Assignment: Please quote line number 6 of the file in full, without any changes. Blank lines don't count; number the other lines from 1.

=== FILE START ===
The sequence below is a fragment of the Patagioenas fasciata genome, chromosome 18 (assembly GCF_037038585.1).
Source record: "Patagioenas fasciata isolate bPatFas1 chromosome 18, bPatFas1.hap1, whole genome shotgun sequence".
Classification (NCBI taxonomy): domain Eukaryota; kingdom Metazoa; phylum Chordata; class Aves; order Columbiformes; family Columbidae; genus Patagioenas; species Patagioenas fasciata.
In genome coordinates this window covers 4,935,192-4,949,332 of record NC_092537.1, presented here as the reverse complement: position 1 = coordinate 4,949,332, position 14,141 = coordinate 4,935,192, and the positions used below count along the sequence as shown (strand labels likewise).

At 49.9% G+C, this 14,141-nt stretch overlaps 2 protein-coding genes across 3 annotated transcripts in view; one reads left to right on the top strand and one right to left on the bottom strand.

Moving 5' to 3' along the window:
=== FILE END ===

Moving 5' to 3' along the window: